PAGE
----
Sunday, 5 December 2010

Critical Tact or Punitive Feedback?

Jenny Holzer, Abuse of Power comes as no Surprise with Ladypink, 1983

“The real question as to whether someone is a good or bad educator is simply this: Has this person developed a sense of tact?” –Johann Friedrich Herbart, 1802

Most teachers will be familiar with the situation where a student complains about feedback they've had from another member of staff. Most of these complaints concern confusing or de-motivating criticisms which have been made about their work. I don't think we need to take such expressions of dissatisfaction as an excuse to go on a witch hunt, but I do think it’s important not to dismiss them. It is only when we fully appreciate the power of critical feedback, not just to motivate, but to confound, confuse, de-motivate and on occasion to entirely alienate, that we are likely to realise just how important it is that teachers use critical feedback intelligently and tactfully.

Many teachers, and even some students for that matter, believe that harsh criticism is sometimes justified, but why might this be the case? Whilst students might benefit, to some extent, from becoming a little more thick-skinned regarding criticism, since in the ‘professional’ field art critics are frequently far more scathing than art teachers, it might nonetheless be worth taking a moment to consider exactly how people become thick-skinned in the first place. Practically all teachers and students who advocate harsh criticism are confident individuals already, who feel able to absorb criticism and thereby profit by it. However, there remain a substantial number of students who are a good deal less confident and, not surprisingly, these students also tend to be a good deal less vocal about valuing harsh criticism. The truth is, you don’t make a more confident individual by undermining their confidence. Confidence has to come first, then you can think about being more firm with criticism. This is where tact comes in. Tact is the ability to accurately judge a student’s level of confidence and pitch criticism appropriately so that the level of challenge becomes neither stressful nor boring and confidence is promoted rather than crushed.

“A tactful person is able as it were to read the inner life of the other person.” -Max van Manen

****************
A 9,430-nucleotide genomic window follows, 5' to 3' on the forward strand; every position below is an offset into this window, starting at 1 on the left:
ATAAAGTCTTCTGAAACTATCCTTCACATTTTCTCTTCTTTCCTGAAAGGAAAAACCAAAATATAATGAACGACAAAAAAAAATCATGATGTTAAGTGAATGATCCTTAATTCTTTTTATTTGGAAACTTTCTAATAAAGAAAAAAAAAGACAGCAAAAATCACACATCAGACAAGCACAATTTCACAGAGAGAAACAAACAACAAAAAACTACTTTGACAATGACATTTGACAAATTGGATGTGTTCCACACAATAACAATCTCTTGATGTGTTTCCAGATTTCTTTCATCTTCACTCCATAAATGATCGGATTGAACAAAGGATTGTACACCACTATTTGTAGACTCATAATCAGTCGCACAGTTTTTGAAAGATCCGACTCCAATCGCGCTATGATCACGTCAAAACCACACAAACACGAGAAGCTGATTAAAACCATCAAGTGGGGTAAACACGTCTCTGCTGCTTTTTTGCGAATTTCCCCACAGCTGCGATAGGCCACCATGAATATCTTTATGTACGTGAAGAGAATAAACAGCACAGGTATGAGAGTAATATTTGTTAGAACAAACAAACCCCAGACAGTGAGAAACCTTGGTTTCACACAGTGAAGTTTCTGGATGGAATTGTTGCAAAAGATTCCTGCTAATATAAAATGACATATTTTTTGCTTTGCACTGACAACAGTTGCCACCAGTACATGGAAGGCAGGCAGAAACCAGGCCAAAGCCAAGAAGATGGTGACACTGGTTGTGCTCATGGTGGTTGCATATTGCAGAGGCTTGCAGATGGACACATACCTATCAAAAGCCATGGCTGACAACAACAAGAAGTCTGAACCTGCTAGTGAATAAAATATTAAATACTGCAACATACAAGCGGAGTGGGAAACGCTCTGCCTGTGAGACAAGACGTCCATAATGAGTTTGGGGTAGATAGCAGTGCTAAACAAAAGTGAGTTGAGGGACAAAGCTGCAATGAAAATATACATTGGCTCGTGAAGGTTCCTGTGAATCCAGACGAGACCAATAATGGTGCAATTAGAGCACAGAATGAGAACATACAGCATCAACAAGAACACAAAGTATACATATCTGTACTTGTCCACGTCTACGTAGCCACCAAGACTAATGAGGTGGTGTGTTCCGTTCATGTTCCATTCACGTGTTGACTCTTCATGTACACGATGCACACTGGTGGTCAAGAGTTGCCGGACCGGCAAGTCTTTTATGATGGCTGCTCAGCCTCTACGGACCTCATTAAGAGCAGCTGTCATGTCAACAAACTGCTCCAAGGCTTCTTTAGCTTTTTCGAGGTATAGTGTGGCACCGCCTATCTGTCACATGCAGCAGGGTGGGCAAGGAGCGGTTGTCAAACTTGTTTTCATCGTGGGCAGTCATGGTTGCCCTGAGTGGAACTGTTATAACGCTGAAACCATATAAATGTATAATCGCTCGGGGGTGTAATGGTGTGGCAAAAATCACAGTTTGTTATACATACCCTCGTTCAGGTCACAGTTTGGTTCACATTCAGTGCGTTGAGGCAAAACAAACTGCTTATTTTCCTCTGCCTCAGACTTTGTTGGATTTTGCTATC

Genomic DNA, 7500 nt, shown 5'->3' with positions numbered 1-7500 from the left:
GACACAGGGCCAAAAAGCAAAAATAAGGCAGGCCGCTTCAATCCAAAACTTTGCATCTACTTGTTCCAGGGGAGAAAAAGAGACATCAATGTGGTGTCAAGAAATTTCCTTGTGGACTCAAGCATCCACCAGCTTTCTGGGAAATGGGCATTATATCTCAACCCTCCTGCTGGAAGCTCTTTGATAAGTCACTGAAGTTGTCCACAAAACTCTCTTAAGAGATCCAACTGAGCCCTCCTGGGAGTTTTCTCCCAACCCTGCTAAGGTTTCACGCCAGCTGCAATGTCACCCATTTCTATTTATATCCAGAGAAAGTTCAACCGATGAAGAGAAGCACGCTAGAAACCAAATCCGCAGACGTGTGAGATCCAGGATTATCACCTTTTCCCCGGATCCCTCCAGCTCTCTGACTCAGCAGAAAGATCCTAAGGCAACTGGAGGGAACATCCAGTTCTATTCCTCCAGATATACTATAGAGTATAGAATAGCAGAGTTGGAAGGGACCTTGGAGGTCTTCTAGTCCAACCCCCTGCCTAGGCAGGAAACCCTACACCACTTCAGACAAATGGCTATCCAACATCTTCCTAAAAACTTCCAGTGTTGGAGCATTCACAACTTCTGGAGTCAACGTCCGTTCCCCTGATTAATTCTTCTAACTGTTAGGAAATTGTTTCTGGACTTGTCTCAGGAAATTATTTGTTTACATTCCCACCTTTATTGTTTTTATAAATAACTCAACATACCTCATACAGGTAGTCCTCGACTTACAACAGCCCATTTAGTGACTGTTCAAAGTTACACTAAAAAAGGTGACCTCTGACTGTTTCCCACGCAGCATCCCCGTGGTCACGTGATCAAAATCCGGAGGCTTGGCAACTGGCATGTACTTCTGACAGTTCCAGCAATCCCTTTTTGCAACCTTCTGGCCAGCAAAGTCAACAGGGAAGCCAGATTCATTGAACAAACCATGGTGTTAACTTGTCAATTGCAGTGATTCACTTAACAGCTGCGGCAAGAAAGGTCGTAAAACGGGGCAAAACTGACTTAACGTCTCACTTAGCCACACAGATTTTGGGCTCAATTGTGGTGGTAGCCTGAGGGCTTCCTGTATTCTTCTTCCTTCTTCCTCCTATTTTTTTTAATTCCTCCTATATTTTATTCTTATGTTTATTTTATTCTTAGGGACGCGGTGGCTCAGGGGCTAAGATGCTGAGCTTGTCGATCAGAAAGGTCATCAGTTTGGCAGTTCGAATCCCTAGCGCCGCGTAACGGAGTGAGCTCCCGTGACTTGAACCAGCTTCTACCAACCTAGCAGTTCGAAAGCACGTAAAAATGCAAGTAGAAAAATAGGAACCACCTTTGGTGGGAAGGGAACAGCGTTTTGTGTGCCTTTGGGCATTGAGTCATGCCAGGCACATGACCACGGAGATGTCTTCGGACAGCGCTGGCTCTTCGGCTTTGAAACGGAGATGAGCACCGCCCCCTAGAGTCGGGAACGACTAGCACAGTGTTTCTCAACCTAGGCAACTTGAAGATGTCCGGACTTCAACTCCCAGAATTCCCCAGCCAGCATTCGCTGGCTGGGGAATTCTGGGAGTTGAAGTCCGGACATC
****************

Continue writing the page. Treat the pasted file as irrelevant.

Art teachers can be an opinionated bunch at the best of times and for similar reasons we also tend to be very passionate about what we believe. But these strongly held beliefs also mean that we’re inclined to hold powerful allegiances to our chosen media, genres, styles and approaches to art making and are equally dismissive or even vehemently opposed to media, genres, styles and approaches which we see as outmoded, superficial, mannered, clumsy etc. However, any criticism that derives from such beliefs, as inspiring and persuasive as it may be, can never be anything more than partial at best, and at worst simply perpetuates the values of the teacher.

“The true teacher defends his pupils against his own personal influence.”
-Amos Bronson Alcott

There are numerous circumstances in the teaching of fine art that call for critical feedback. Sometimes students produce work which entirely misses the point of a project or is founded upon naive conceptions due to lack of awareness or critical engagement. Work may be conceptually or technically flawed, it may be ethically questionable, vague or formally overwrought. At times, it appears as though a particular student may have simply chosen the wrong course of study and lacks the awareness, confidence or resources to remedy the situation on their own. And then there are students who are disengaged, lazy or offhand with work and who attempt to cut corners or, worse still, to pull the wool over their teacher's eyes by evading classes and/or trying to verbally embellish their work etc.

All of the above are situations where students might be seen to be falling short in one respect or another but it’s crucial for teachers to be able to clearly distinguish between such issues of engagement, perceive their underlying causes and, as much as possible, rise above personal preferences in responding to them. If someone is genuinely trying to manipulate a situation, then it’s pretty clear that they should be made aware that this is an unacceptable way of proceeding. However, if a student is simply naive, mistaken, insecure or misinformed, but is nonetheless engaging in good faith, then it is the teacher’s duty to constructively support them, encourage their engagement and to invite critical discussion about what is not working, rather than assuming a wall of unquestionable authority and backing this up through kinds of criticism that are practically indistinguishable from punitive feedback.

"In this direction he must, if he is an educator, be able to judge what attitudes are actually conducive to continued growth and what are detrimental. He must, in addition, have that sympathetic understanding of individuals as individuals which gives him an idea of what is actually going on in the minds of those who are learning.-John Dewey


Tamsin said...

This is a very strong and thoughtful post. Hope some teachers are reading it! That thing about judging what level of criticism a student can take can be very easy to get wrong. I remember being demolished on my first teacher training course because the tutor apparently thought I was very/too confident and 'needing taking down a peg or two'. In reality I was holding on with my fingernails, and the criticism made me feel (and I remember saying this at the time) 'as if someone had pricked me with a pin, and since then all my sand had slowly been running out' (as in imagining myself as a sandbag, for some reason...). It was very hard to come back from, as I felt so insecure in the first place. But no-one could see that.

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